Crime haunts book donor

Headshot of Peter Sweeney
Peter SweeneyGeraldton Guardian
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Book giving Marianne Bell as sold and exchanged secondhand books from her shop in Geraldton for 16 years.
Camera IconBook giving Marianne Bell as sold and exchanged secondhand books from her shop in Geraldton for 16 years. Credit: Peter Sweeney

Marianne Bell gave thousands of books to Greenough Regional Prison just days before the riots and breakout in November of last year.

She has since wondered how many books were of a crime nature.

“There were fact and fiction titles, books on gardening and romance. Maybe some crime ones,” she said laughing.

Mrs Bell has given thousands of pre-loved books to the prison, to hospitals, to nursing homes, to schools, to whoever.

In fact, she’s handed out so many, she’s now been told “no more”.

“Most places now have too many books,” she said.

Mrs Bell has run a bookshop in Marine Terrace for 16 years.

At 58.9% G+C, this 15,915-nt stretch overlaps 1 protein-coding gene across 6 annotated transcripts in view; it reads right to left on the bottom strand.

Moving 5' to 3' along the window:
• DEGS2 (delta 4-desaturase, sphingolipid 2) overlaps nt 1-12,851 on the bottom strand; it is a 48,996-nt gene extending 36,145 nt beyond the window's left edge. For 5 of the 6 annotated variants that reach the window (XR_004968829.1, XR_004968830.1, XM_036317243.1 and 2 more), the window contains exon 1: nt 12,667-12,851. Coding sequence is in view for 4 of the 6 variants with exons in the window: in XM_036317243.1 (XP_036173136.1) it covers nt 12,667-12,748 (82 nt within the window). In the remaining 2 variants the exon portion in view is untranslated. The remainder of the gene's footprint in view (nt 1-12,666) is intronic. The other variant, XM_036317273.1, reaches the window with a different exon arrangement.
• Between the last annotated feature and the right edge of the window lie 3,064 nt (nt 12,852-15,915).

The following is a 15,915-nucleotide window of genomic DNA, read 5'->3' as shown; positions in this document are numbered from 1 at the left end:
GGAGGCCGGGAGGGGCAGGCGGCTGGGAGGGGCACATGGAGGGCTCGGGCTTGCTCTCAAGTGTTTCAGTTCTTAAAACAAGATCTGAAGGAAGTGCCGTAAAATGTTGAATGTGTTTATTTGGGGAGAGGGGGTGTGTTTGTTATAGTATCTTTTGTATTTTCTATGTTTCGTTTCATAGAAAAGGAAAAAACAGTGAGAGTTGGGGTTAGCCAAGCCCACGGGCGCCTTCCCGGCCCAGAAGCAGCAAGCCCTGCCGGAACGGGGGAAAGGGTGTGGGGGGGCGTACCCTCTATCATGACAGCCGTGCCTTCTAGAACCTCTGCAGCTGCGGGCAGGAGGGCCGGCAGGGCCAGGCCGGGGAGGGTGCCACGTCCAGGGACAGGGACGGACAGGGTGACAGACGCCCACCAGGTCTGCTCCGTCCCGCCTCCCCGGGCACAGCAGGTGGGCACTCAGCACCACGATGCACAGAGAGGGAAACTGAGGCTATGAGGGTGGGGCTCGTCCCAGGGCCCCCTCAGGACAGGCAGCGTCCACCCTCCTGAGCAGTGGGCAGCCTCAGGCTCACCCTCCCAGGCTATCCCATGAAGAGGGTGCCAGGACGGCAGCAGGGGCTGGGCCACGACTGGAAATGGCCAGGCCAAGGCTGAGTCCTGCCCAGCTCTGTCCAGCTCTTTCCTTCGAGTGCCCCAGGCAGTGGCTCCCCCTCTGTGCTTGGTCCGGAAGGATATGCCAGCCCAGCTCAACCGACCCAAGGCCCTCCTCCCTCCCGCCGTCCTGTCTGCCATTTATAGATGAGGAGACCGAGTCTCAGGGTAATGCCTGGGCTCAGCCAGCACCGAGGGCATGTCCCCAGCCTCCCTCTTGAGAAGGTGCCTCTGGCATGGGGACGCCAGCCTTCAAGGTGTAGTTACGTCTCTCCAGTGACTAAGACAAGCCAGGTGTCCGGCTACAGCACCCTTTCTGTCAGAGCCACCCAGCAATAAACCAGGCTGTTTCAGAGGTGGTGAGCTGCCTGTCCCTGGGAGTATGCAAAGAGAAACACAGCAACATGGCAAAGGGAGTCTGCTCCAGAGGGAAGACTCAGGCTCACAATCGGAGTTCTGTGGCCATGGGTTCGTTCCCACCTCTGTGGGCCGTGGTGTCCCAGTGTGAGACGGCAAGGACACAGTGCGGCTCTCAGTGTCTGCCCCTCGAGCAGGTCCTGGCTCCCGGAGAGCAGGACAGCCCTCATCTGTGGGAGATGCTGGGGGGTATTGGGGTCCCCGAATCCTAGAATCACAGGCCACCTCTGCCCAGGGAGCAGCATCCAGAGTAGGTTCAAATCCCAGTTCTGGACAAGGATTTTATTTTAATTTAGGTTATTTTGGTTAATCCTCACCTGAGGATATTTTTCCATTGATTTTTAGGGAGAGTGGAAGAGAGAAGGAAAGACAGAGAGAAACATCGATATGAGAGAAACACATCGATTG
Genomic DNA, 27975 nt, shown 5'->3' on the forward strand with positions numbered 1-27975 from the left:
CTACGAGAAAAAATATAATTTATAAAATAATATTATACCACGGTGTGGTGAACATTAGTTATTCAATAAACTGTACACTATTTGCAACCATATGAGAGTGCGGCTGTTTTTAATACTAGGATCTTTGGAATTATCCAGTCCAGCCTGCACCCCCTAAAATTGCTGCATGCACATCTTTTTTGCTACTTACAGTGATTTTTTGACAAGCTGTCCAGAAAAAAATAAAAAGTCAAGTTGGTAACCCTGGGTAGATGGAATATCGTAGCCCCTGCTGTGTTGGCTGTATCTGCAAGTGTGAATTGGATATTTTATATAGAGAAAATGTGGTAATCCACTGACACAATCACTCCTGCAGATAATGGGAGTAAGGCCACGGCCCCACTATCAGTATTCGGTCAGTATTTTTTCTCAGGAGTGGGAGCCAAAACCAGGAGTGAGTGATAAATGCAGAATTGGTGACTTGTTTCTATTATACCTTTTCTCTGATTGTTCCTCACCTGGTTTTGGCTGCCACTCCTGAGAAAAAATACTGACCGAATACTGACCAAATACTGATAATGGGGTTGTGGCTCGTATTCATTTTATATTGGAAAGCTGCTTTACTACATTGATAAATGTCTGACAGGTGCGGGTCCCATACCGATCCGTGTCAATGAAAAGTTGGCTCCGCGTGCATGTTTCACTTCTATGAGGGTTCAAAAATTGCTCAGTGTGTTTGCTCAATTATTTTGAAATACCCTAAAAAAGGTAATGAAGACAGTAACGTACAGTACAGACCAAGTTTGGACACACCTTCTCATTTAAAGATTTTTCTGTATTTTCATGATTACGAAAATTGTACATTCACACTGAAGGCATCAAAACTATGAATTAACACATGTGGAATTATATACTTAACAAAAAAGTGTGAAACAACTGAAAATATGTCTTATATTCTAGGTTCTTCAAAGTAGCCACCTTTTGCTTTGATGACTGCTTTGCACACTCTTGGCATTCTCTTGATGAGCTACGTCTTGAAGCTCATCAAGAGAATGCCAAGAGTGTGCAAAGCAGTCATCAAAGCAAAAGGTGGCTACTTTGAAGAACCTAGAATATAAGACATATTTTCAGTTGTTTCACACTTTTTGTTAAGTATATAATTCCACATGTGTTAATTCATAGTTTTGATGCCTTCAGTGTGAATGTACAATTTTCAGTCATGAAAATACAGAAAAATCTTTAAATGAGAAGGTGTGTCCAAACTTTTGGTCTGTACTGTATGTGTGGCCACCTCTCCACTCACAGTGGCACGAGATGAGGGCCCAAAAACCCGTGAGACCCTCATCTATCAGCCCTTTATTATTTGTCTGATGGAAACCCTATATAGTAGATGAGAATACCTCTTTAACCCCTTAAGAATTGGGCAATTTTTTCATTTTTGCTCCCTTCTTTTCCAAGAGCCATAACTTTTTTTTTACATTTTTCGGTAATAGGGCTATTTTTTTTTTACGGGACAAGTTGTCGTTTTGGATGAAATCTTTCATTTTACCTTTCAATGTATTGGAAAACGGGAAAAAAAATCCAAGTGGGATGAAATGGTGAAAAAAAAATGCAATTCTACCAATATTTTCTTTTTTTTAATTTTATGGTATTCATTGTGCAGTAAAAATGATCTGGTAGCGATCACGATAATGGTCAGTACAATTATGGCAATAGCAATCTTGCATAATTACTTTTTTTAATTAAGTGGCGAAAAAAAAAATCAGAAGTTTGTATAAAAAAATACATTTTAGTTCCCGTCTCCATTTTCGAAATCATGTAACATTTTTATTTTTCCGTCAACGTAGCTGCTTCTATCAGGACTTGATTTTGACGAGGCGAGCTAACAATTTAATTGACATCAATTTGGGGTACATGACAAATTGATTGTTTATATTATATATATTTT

People simply refer to it as “the blue bookshop”.

But it’s had a major reno recently and the only bit of blue is a part of the inside of the store.

So let’s call it The Book Tree.

“I’ve always given books away, just love it,” Mrs Bell said.

“I have a lot of regulars and a lot of people who came in here from interstate on holidays.

“One customer used to be a pilot from British Airways. Something’s happened, because he hasn’t been in for a while.”

When she’s not selling, or more likely giving away, books, Mrs Bell’s favourite hobby is throwing darts.

Literally.

She recently finished third in the State ladies’ championship and is a key organiser of dart competitions in Geraldton.

She also sells darts and dart gear from her store.

“It’s a fundraiser for the ladies’ association,” she said.

As for the inmates at Greenough, she hopes they are given a book or three when they are released.

And she wonders how many books she gave away had a crime theme.

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